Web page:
CORE CRIMINAL LAW SUBJECTS: Crimes: Article 77 - Principals

2012 (September Term)

United States v. Bennitt, 72 M.J. 266 (aiding and abetting the wrongful use of drugs is a viable offense under the UCMJ, as there is no evidence that Congress intended Article 112a, UCMJ, to preempt the entire universe of possible charges involving drugs, and nothing in the plain language or history of Article 77, UCMJ, 10 USC § 877, excludes wrongful use of a controlled substance as an object of aiding and abetting). 

2011 (September Term)

United States v. Vela, 71 M.J. 283 (Article 77, UCMJ, imposes liability as a principal on one who (1) assists, encourages, advises, counsels, or commands another in the commission of the offense, and (2) shares in the criminal purpose of design).

(the elements of aiding and abetting are: (1) the specific intent to facilitate the crime by another, (2) guilty knowledge on the part of the accused, (3) that an offense was being committed by someone, and (4) that the accused assisted or participated in the commission of the offense).

(Article 77, UCMJ, has generally been interpreted to require an affirmative step on the part of the accused; the accused must in some sort associate himself with the venture, in that he participate in it as in something that he wishes to bring about, and that he seek by his action to make it succeed). 

(while mere presence is not enough to impose liability as an aider or abettor, in some circumstances, inaction may make one liable as a party, where there is a duty to act; if a person has a duty to interfere in the commission of an offense, but does not interfere, that person is a party to the crime if such noninterference is intended to and does operate as an aid or encouragement to the actual perpetrator).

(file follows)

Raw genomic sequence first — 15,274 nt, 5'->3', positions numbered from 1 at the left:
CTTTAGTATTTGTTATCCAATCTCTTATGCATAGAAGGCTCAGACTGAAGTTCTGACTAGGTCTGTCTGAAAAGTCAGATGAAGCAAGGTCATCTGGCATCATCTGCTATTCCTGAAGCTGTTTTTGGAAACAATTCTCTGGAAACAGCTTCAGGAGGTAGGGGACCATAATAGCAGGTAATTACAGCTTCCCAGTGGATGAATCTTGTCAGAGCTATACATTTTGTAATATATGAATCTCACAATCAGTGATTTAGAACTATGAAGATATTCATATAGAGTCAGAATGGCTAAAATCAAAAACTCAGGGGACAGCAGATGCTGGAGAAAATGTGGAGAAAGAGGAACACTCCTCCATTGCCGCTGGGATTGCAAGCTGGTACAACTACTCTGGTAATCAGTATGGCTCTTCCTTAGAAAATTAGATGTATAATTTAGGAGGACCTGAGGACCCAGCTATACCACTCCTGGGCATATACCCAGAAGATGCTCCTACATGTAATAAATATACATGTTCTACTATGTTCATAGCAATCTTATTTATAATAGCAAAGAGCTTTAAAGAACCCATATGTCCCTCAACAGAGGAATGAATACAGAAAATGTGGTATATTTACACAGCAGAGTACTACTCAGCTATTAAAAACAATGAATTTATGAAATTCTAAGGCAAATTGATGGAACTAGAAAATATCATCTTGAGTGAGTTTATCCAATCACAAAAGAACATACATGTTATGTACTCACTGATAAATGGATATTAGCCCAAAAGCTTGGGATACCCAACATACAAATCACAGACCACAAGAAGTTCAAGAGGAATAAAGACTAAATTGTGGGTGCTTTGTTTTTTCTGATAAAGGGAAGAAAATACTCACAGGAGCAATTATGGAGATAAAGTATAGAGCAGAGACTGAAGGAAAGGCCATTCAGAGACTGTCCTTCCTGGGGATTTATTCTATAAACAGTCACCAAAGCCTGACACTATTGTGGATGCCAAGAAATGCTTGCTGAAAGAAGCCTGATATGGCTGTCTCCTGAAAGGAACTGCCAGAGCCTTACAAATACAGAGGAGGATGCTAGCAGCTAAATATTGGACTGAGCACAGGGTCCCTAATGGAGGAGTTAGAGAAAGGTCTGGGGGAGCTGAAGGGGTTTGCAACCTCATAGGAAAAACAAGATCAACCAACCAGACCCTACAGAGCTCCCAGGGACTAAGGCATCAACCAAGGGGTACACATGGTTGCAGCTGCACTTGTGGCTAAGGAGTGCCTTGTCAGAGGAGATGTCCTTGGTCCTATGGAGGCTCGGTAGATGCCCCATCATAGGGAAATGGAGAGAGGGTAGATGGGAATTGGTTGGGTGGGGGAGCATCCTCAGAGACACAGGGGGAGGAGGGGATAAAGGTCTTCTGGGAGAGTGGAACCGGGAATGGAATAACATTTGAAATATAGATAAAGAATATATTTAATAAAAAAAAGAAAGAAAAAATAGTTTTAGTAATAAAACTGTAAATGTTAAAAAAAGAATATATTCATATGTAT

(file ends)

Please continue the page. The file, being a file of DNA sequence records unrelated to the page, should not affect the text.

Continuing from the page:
(evidence was legally sufficient to establish that appellant had the requisite specific intent and knowledge for aiding and abetting the wrongful placing of a weapon on the body of a dead Iraqi national in violation of Article 134, UCMJ, even though his team leader actually placed the weapon with the body, where rational court members could have concluded from the evidence that both soldiers intended to kill the victim and stage the scene to make it appear that he was a combatant carrying an AK-47; appellant completed his part by taking the affirmative act of shooting the victim in the head; his team leader completed his part by staging the weapon on the body; appellant participated in the offense by setting the stage for the offense and later participating in the cover-up of the incident; although the murder of the victim and the placement of the weapon were charged in a discrete manner, the members were free to review all the evidence in determining whether appellant was guilty of the offenses; based on the evidence as a whole, rational court members could have concluded beyond a reasonable doubt that appellant had the specific intent to facilitate his team leader’s act of placing the weapon with the body, and that he actively participated in his team leader’s staging of the scene by ensuring the death of the victim).

2008 (Transition)